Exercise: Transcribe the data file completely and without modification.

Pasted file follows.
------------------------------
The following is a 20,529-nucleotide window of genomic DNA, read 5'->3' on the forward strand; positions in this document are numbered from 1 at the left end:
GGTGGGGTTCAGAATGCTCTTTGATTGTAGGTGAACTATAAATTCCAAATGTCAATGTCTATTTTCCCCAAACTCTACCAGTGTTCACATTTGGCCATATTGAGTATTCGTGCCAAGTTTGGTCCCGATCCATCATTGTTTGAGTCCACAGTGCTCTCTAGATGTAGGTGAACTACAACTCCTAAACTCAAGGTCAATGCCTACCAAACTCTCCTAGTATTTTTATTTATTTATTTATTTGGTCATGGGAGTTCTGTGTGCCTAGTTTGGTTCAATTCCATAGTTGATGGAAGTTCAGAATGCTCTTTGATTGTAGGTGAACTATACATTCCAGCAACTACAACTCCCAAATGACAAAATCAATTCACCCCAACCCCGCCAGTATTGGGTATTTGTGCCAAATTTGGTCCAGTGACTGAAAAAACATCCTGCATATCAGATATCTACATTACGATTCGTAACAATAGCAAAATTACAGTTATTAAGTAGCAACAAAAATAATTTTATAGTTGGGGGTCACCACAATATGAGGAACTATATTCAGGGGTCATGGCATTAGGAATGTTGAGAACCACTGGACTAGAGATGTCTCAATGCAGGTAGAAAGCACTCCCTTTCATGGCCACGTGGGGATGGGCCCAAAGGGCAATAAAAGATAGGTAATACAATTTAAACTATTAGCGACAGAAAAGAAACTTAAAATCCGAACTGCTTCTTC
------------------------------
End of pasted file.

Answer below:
The following is a 20,529-nucleotide window of genomic DNA, read 5'->3' on the forward strand; positions in this document are numbered from 1 at the left end:
GGTGGGGTTCAGAATGCTCTTTGATTGTAGGTGAACTATAAATTCCAAATGTCAATGTCTATTTTCCCCAAACTCTACCAGTGTTCACATTTGGCCATATTGAGTATTCGTGCCAAGTTTGGTCCCGATCCATCATTGTTTGAGTCCACAGTGCTCTCTAGATGTAGGTGAACTACAACTCCTAAACTCAAGGTCAATGCCTACCAAACTCTCCTAGTATTTTTATTTATTTATTTATTTGGTCATGGGAGTTCTGTGTGCCTAGTTTGGTTCAATTCCATAGTTGATGGAAGTTCAGAATGCTCTTTGATTGTAGGTGAACTATACATTCCAGCAACTACAACTCCCAAATGACAAAATCAATTCACCCCAACCCCGCCAGTATTGGGTATTTGTGCCAAATTTGGTCCAGTGACTGAAAAAACATCCTGCATATCAGATATCTACATTACGATTCGTAACAATAGCAAAATTACAGTTATTAAGTAGCAACAAAAATAATTTTATAGTTGGGGGTCACCACAATATGAGGAACTATATTCAGGGGTCATGGCATTAGGAATGTTGAGAACCACTGGACTAGAGATGTCTCAATGCAGGTAGAAAGCACTCCCTTTCATGGCCACGTGGGGATGGGCCCAAAGGGCAATAAAAGATAGGTAATACAATTTAAACTATTAGCGACAGAAAAGAAACTTAAAATCCGAACTGCTTCTTC